Lungfish and salamanders can hear, despite not having an outer ear or tympanic middle ear. These early terrestrial vertebrates were probably also able to hear 300 million years ago, as shown in a new study by Danish researchers. Lungfish and salamander ears are good models for different stages of ear development in these early terrestrial vertebrates. Two new studies published in the journals Proceedings of the Royal Society B and The Journal of Experimental Biology show that lungfish and salamanders can hear, despite not having an outer ear or tympanic middle ear. The study therefore indicates that the early terrestrial vertebrates were also able to hear prior to developing the tympanic middle ear. The research findings thus provide more knowledge about the development of hearing 250-350 million years ago. The physical properties of air and tissue are very different, which means in theory that up to 99.9% of sound energy is reflected when sound waves reach animals through the air. In humans and many other terrestrial vertebrates, the ear can be divided into three sections: the outer ear, the middle ear and the inner ear. The outer ear catches sound waves and directs them into the auditory canal. In the middle ear, pressure oscillations in the air are transferred via the tympanic membrane (eardrum) and one or three small bones (ossicles) to fluid movements in the inner ear, where the conversion of sound waves to nerve signals takes place. The tympanic middle ear improves the transfer of sound energy from the surroundings to the sensory cells in the inner ear by up to 1,000 times, and is therefore very important for hearing in terrestrial vertebrates. This is reflected in the fact that different configurations are found in the vast majority of present-day terrestrial mammals, birds, reptiles and amphibians. However, available palaeontological data indicate that the tympanic middle ear most likely evolved in the Triassic period, approximately 100 million years after the transition of the vertebrates from an aquatic to a terrestrial habitat during the Early Carboniferous. The vertebrates could therefore have been deaf for the first 100 million years on land. It is obviously not possible to study the hearing of the early terrestrial vertebrates, which became extinct long ago. However, by studying the hearing of present-day vertebrates with a comparable ear structure, it is possible to learn about the hearing of the early terrestrial vertebrates and the development of aerial hearing. A team of Danish researchers from Aarhus University, Aarhus University Hospital and the University of Southern Denmark therefore studied the hearing of lungfish and salamanders, which have an ear structure that is comparable to that of different kinds of early terrestrial vertebrates. They studied the hearing of lungfish and salamanders by measuring auditory nerve signals and neural signals in the brainstem as a function of sound stimulation at different frequencies and at different levels. Surprisingly, the measurements showed that not only the terrestrial adult salamanders, but also the fully aquatic juvenile salamanders — and even the lungfish, which are completely maladapted to aerial hearing — were able to detect airborne sound despite not having a tympanic middle ear. By studying the animals’ sense of vibration, the researchers were able to demonstrate that both lungfish and salamanders detect sound by sensing the vibrations induced by sound waves. The results show that even vertebrates without outer and middle ears are capable of detecting airborne sound. This means that adaptation to aerial hearing following the transition from aquatic to terrestrial lifestyles during the Early Carboniferous was presumably a gradual process, and that the early terrestrial vertebrates without tympanic middle ears were not deaf to airborne sound during the first 100 million years on land. In addition to making us wiser about hearing in general, the results can provide inspiration in the future to developing clinical treatments for hearing loss.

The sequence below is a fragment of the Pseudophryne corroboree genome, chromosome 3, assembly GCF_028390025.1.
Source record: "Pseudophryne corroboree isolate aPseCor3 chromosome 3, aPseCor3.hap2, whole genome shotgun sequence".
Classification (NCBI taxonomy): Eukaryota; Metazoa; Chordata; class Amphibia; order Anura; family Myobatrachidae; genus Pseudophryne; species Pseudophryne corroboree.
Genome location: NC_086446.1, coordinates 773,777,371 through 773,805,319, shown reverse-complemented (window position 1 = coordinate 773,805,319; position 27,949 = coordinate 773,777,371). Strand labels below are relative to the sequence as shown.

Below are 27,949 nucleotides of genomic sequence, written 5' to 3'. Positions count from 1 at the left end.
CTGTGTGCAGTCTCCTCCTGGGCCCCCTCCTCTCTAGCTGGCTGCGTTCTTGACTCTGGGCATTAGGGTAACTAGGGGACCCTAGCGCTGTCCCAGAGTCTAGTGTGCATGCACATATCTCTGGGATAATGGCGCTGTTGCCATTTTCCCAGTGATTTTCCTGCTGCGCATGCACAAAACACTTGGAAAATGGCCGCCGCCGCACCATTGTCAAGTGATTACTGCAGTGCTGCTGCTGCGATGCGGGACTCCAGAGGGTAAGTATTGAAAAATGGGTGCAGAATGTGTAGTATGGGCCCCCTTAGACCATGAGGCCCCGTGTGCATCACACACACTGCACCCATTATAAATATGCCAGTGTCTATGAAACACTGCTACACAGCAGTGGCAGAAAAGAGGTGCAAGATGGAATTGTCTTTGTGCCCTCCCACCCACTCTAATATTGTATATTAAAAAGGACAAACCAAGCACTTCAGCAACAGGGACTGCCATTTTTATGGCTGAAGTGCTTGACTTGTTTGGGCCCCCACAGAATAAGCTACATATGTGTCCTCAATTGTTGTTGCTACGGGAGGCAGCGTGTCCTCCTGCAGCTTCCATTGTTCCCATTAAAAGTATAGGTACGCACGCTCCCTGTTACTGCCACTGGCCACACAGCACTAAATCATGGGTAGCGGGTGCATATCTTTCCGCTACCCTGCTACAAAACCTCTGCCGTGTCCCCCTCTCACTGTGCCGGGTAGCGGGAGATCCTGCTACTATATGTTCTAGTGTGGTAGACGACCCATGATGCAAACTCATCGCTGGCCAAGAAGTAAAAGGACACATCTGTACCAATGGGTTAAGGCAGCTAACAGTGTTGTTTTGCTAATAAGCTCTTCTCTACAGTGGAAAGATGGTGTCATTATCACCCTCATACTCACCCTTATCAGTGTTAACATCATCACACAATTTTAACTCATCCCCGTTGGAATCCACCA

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http://www.sciencedaily.com/releases/2015/02/150206125257.htm Original web page at Science Daily